I also come away from this experience with a greater appreciation of the legislative process. Throughout the beginning of this Parliament, I had the unusual privilege of being drawn number one in private members' business. My bill, Bill C-377, on financial disclosure for labour organizations, was passed through all three readings by my colleagues in this place, and is now at third reading in the other chamber, where I hope it will receive a final vote soon. I want to express my appreciation to so many colleagues, both here and in the Senate, for their tremendous support and encouragement, as Bill C-377 has slowly wound its way through the process.

Our success here is never achieved alone. When I look back, many names and faces come to mind of people who share in the good work that has been accomplished here in the past decade. Therefore, I want to conclude my remarks by offering thanks to just some of the many important people who have helped me along the way.

First of all, I thank my mother, Erna Hiebert, who raised me well and taught me the principles by which I should live my life. Her advice is still very valuable to me, and I have benefited from her support and pride in all that I do.

I also thank my wonderful wife, Andrea, my closest friend, biggest fan, and strongest supporter. We are a team. She softens my rougher edges. She sometimes makes my speeches more lively, and she holds down the fort at home capably and devotedly. We decided to embark on this adventure together. We have shared the ups and downs, and now we are choosing to take on new challenges together. I thank her for walking with me.

Departing politicians frequently cite the need to spend more time with family as one of the reasons that they are leaving public life, and this is certainly true in my case. When we started this political journey, it was just Andrea and me, but soon we were blessed with the birth of a little girl, Kate, who was born on, of all days, Canada Day. She was joined three years later by another special girl, Marie. Finally, remarkable twin brothers Ryan and Kyle joined their older sisters after the 2011 election. I want to thank them for their patience for all of the time that I was away, but I look forward to us spending more time together.

I have been fortunate to have a remarkable team in my offices both here in Ottawa and in British Columbia, helping me serve our community and making me look good. They have been invaluable to me. Thanks to each one of them for their service, friendship, and persistence.

Special thanks to Peter Stock, my political brother, strategic adviser and friend, who has worked with me for all of the past 11 years.

There are also many people who generously gave their time and resources to help me get elected and to maintain me in office. I cannot possibly name them all, but there are some key friends who have given tirelessly for years. Ed and Marlene Penner, Brian and Norma Bowen, and Don and Muriel Hanberg have been stalwart supporters. Mike Martens and Kathy Jary were instrumental not only in starting this journey, but also in surviving when the elections seemed never ending.

I also want to express my appreciation and deep respect for our leader, the Prime Minister, who remains the hardest working of all MPs. I want to thank him for his leadership and for the trust he has placed in me as a member of his team. I also want to thank each of my colleagues for their support, encouragement, and advice.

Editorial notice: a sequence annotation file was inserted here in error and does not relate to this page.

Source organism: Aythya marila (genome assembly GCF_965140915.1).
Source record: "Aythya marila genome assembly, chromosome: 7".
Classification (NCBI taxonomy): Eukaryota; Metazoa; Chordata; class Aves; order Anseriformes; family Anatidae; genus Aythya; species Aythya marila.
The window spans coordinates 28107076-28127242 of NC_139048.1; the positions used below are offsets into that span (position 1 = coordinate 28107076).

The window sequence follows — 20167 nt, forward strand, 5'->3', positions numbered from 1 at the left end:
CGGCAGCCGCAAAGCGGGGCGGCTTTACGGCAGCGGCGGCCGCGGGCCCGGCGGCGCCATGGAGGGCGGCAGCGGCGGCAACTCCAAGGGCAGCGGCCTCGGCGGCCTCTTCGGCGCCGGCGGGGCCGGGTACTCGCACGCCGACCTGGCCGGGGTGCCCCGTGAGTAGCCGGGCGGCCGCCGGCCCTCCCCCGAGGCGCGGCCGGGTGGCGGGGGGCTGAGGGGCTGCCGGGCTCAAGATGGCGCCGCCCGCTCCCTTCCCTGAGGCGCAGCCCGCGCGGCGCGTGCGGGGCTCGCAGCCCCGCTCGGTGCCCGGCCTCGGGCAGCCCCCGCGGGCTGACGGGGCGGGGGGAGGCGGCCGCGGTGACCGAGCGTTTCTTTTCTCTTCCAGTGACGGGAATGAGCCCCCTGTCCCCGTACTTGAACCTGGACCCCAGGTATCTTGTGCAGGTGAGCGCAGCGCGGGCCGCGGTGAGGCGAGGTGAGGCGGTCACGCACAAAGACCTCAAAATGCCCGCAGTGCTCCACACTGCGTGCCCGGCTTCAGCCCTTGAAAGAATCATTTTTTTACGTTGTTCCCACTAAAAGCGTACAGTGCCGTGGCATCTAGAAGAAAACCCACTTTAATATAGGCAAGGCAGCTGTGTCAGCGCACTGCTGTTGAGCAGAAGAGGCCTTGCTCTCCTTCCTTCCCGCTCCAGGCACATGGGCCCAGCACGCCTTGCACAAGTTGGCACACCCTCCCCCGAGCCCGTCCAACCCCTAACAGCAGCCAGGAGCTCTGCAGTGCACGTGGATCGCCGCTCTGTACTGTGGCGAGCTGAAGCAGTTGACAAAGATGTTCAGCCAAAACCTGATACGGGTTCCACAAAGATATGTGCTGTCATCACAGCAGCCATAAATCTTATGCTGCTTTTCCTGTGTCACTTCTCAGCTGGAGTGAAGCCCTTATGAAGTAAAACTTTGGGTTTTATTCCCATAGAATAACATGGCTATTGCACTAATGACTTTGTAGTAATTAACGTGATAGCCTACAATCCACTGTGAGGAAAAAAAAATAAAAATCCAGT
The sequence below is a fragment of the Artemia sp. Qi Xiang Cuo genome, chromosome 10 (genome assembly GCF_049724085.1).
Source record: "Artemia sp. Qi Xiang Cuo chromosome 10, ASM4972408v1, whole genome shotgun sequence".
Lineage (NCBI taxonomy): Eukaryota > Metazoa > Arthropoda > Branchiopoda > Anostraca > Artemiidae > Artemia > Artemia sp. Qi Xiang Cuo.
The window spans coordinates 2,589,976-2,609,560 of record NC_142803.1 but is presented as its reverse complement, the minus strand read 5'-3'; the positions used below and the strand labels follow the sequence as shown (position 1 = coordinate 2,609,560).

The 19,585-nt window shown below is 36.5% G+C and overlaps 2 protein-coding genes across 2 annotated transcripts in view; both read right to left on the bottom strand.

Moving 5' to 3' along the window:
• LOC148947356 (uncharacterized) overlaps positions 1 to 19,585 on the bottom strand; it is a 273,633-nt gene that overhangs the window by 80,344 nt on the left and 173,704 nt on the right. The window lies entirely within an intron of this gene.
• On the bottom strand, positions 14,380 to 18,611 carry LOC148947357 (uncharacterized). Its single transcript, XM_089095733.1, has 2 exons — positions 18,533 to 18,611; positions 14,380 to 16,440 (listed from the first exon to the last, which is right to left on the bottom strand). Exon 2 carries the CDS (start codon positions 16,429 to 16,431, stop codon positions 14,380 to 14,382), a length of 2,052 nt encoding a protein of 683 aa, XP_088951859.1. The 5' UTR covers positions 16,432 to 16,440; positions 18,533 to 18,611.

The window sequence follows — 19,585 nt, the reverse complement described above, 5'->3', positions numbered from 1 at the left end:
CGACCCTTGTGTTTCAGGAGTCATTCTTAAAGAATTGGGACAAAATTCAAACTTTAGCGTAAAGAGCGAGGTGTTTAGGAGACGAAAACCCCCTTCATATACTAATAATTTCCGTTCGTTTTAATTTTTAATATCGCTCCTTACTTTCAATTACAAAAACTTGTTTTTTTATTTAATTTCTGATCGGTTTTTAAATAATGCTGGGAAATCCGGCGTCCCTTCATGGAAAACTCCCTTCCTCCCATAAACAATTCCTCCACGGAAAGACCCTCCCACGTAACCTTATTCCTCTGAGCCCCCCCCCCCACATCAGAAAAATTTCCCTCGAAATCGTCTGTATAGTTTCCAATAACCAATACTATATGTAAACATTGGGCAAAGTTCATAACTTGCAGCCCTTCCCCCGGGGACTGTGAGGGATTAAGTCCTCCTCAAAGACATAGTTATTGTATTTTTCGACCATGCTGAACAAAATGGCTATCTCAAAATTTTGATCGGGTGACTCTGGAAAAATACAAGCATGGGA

Politics is a team sport and at the national level it has been a great privilege playing on the Conservative team. I thank my friends.

While I look forward to a new and exciting chapter in my life, it has been an honour to serve in this chamber for the past 11 years. This unique place, the unparalleled experiences, the dear friends we have made along the way, the hard work, the objectives achieved, the remarkable people I have met and worked with from around the world, the opportunities to give back to my community and to my country; for all of this, I am thankful and feel tremendously blessed.

May God continue to keep our land strong, glorious, and free.

Topic:   Government Orders
Subtopic:   Members not seeking re-election to the 42nd Parliament
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May 26, 2015

Mr. Russ Hiebert (South Surrey—White Rock—Cloverdale, CPC)

Mr. Speaker, it is my pleasure today to welcome to Ottawa 10 members of the Taiwan Chamber of Commerce in British Columbia. They are in Ottawa to meet with ministers, MPs, and government officials.

The chamber has a membership of over 650 Taiwanese-Canadian business people in B.C.'s Lower Mainland who share an interest in international trade.

These chamber members are exporting Canadian goods and services across the Pacific region and around the world. They represent great companies, including Advance Lighting Technologies, GS Travel, Canada Group, Cosmos Immigration and Education Corporation, Vance Financial Group, Hanyin Group, Lulu Island Winery, NTS International Group, and banks and accounting firms.

Members of the organization are also key leaders in the Taiwanese community, which numbers over 42,000 in British Columbia.

This cultural community has significant populations in the ridings of Burnaby South, Richmond Centre, Steveston—Richmond East, Vancouver—Granville, and of course my own beautiful riding of South Surrey—White Rock—Cloverdale.

I welcome them to Ottawa.

Topic:   Statements By Members
Subtopic:   Taiwan Chamber of Commerce in B.C.
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January 28, 2015

Mr. Russ Hiebert (South Surrey—White Rock—Cloverdale, CPC)

Mr. Speaker, as we know, North Korea has one of the most brutal regimes on the planet, denying its own people the most basic rights and freedoms. Indeed, those who would dare question the totalitarian regime of Kim Jong-un, or even try to escape from it, are sent to concentration camps, many to die of torture or starvation. Amnesty International estimates there are 200,000 political prisoners in these camps.

This week, the Parliament of Canada will hear testimony from a high profile defector, Jang Jin-sung, who has documented many of the evils of the North Korean regime in his recent book Dear Leader.

However, Kim Jong-un is not content to oppress just his own people. His regime also threatens us with nuclear weapons and attacks our right to free speech as the recent Sony hack demonstrated.

Canada will not be intimidated. We will continue to criticize the cruelty of Kim Jong-un and call for an end to his regime.

Topic:   Statements By Members
Subtopic:   North Korea